A young dancehall artist named Lil Rick made his debut in 1989 with a song in which he wondered: “Me ain’t know how de youth get so.”
In his ground-breaking song, The Youth, he lamented young people falling prey to drug abuse and lawlessness. Thirty years later, our policymakers are still trying to find viable solutions to counter the major issues facing our young people.
Minister of Youth Affairs Adrian Forde reported that 30 per cent of the population under the age of 30, 70 per cent of whom are fresh out of school, are unemployed. There has been much talk about entrepreneurship as a way forward for the youth, especially in the uncharted waters of the “green economy”, the “blue economy” and the “cultural industries”.
But these would-be entrepreneurs need money, proper guidance in the fundamentals of business, a market in which to sell their products and services, and a community that does not frown upon such activity and then tells them, “go get a real job!”
In the early 1990s, we established the Barbados Youth Service, which was aimed at channelling people between the ages of 16 and 22, who might not have done well academically at school and were considered “at risk”, into more positive activities. The Youth Service is a 12-month programme offering personal development, academic and sports development, cultural arts, vocational training, and internships in certain career paths.
In a quarter of a century in existence, the Youth Service has indeed turned out many graduates, who have done well in their chosen careers. For a generation, the Youth Entrepreneurship Scheme and the Barbados Youth Development Council have also helped many young people to get off their duffs, off the streets and on a path to meaningful work and productivity.
But what of some of the other state-run programmes that have surfaced from time to time to help those whom we refer to often condescendingly as “the boys on the block”? What has become of the Youth Commissioners, Project Oasis and other programmes over the years?
We have the sterling work of youth commissioners, such as Peter Skeete, who we single out for his efforts with the young people in Haynesville, St. James. But there are other untold stories of these interventions in other communities.
Project Oasis, which has produced a fine crop of talented digital artists, seems to have gone the way of the Arthur administration that introduced it when it demitted office in 2008.
Programmes of this nature were aimed at helping their target audience to get off the block and into business ventures. But was their impact as effective as their intentions were noble? We have often the inadequate level of studies and surveys to determine whether any social programmes meet their goals.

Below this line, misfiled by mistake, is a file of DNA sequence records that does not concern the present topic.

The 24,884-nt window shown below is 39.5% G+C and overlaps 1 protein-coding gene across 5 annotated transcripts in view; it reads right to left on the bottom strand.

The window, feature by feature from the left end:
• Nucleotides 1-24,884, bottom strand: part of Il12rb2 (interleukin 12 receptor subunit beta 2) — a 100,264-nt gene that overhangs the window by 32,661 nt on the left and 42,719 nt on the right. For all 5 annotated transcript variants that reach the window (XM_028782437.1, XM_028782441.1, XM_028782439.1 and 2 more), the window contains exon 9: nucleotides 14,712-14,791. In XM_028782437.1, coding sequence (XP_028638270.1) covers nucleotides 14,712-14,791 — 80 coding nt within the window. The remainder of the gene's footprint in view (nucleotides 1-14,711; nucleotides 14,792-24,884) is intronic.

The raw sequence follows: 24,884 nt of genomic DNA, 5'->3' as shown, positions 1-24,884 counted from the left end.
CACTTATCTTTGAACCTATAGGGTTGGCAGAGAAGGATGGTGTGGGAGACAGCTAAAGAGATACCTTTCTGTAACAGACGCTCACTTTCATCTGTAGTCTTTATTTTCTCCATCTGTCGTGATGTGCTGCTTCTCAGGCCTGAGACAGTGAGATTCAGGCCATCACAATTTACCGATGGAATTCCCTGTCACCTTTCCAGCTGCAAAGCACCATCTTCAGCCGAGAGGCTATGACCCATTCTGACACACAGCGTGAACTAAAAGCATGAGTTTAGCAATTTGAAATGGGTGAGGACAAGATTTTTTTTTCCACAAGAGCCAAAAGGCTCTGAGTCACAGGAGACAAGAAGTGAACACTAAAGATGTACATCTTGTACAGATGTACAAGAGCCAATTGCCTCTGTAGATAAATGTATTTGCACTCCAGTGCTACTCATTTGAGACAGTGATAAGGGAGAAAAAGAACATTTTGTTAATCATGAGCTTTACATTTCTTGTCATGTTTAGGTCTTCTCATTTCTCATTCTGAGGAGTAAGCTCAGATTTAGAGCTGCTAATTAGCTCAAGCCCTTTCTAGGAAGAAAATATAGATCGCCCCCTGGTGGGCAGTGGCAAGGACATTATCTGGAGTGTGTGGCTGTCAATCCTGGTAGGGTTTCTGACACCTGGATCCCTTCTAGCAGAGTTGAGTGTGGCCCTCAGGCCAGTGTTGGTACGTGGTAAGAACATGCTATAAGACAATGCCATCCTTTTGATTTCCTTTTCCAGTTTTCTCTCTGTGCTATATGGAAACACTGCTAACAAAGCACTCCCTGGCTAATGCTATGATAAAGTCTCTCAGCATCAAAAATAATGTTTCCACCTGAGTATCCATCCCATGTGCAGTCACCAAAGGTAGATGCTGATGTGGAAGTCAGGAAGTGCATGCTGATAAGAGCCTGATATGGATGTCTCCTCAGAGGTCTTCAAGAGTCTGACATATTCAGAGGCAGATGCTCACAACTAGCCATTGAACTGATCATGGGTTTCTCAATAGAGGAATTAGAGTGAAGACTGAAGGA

But politics aside, if the folks on the block were truly benefiting from these programmes, would they have not been left stranded when these were discontinued without warning?
Did anyone ever ask the participants what they thought of the initiatives and what improvements could be made? Was any follow up done to see how the businesses they set up were progressing? And if there are any plans to modify existing programmes like the Youth Service, have the authorities sought information from students, instructors and other people involved in it, both past and present, to inform their decisions?
And the focus of these programmes should not be seen as welfare for the young and poor. There are many young people who have done well in school, gone on to tertiary level education, and live in what we consider more upscale communities who, too, have difficulty finding jobs and securing finances to start their businesses. Middle-class youngsters are not immune to winding up in trouble if they find themselves in a major bind in much the same way as their less-well-off counterparts.
Other than the usual career guidance, mentorship, financial assistance and entrepreneurship, more consideration need to given to teaching young people soft skills for life’s hard knocks. Many of them are parents; are parenting classes part of the package? Anger management, conflict resolution, effective communication, health and wellness programmes, including sexual and reproductive health, substance abuse avoidance, religious education and how to apply religious principles to everyday life – all of these should be part of any ‘youth development package’ as well. Retired educators, church leaders and other elders in society can be an invaluable source of guidance.
As he addressed the opening of the National Youth Forum held last September as part of the National Youth Week of activities, Minister Forde told the young people in the audience: “Contribute actively to the sessions, and I promise you this will not be another talk shop. Your views will be included in the communique which will be used to inform Cabinet on the concerns raised and how they should be addressed.”
We must also accept that the world is constantly changing and the policies of 20 years ago may no be longer relevant to today’s youth. Hence, whenever the new National Youth Policy is drafted, policymakers must conduct surveys to ensure that any youth development initiatives are meeting the needs of their target audiences, and revamp and upgrade where necessary following further consultation with them.
Given how fast the pace of change is now, fuelled especially by technological leaps, these surveys and upgrades must be done at least every six months if not annually.
But let’s hear from our young people, before we introduce policies in their name.